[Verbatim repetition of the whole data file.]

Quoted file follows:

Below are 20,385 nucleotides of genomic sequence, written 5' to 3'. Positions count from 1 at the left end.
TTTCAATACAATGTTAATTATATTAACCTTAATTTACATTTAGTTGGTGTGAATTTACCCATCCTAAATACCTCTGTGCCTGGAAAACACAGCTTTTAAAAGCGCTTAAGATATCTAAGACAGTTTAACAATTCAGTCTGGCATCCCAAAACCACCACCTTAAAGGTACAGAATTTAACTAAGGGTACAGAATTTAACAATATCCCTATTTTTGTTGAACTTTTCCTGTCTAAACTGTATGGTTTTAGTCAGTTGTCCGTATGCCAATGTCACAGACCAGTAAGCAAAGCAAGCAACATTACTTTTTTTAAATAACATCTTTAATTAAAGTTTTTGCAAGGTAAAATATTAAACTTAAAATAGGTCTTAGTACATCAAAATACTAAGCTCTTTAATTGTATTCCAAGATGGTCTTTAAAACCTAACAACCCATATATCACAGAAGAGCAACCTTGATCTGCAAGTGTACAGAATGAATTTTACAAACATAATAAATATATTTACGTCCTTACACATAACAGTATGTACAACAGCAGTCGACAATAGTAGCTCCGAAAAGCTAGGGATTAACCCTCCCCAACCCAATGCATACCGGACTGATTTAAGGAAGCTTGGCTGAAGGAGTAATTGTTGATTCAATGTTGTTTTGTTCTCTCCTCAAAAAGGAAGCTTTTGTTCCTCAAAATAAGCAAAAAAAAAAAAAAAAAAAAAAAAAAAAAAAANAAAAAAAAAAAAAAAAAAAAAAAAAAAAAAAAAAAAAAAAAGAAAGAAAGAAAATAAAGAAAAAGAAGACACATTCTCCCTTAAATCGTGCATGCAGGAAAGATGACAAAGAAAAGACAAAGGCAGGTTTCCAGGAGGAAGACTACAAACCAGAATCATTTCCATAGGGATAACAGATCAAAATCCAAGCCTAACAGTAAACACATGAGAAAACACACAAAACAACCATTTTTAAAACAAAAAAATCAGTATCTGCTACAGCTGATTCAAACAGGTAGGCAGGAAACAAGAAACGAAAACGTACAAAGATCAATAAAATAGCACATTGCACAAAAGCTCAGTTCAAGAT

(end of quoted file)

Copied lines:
Below are 20,385 nucleotides of genomic sequence, written 5' to 3'. Positions count from 1 at the left end.
TTTCAATACAATGTTAATTATATTAACCTTAATTTACATTTAGTTGGTGTGAATTTACCCATCCTAAATACCTCTGTGCCTGGAAAACACAGCTTTTAAAAGCGCTTAAGATATCTAAGACAGTTTAACAATTCAGTCTGGCATCCCAAAACCACCACCTTAAAGGTACAGAATTTAACTAAGGGTACAGAATTTAACAATATCCCTATTTTTGTTGAACTTTTCCTGTCTAAACTGTATGGTTTTAGTCAGTTGTCCGTATGCCAATGTCACAGACCAGTAAGCAAAGCAAGCAACATTACTTTTTTTAAATAACATCTTTAATTAAAGTTTTTGCAAGGTAAAATATTAAACTTAAAATAGGTCTTAGTACATCAAAATACTAAGCTCTTTAATTGTATTCCAAGATGGTCTTTAAAACCTAACAACCCATATATCACAGAAGAGCAACCTTGATCTGCAAGTGTACAGAATGAATTTTACAAACATAATAAATATATTTACGTCCTTACACATAACAGTATGTACAACAGCAGTCGACAATAGTAGCTCCGAAAAGCTAGGGATTAACCCTCCCCAACCCAATGCATACCGGACTGATTTAAGGAAGCTTGGCTGAAGGAGTAATTGTTGATTCAATGTTGTTTTGTTCTCTCCTCAAAAAGGAAGCTTTTGTTCCTCAAAATAAGCAAAAAAAAAAAAAAAAAAAAAAAAAAAAAAAANAAAAAAAAAAAAAAAAAAAAAAAAAAAAAAAAAAAAAAAAAGAAAGAAAGAAAATAAAGAAAAAGAAGACACATTCTCCCTTAAATCGTGCATGCAGGAAAGATGACAAAGAAAAGACAAAGGCAGGTTTCCAGGAGGAAGACTACAAACCAGAATCATTTCCATAGGGATAACAGATCAAAATCCAAGCCTAACAGTAAACACATGAGAAAACACACAAAACAACCATTTTTAAAACAAAAAAATCAGTATCTGCTACAGCTGATTCAAACAGGTAGGCAGGAAACAAGAAACGAAAACGTACAAAGATCAATAAAATAGCACATTGCACAAAAGCTCAGTTCAAGAT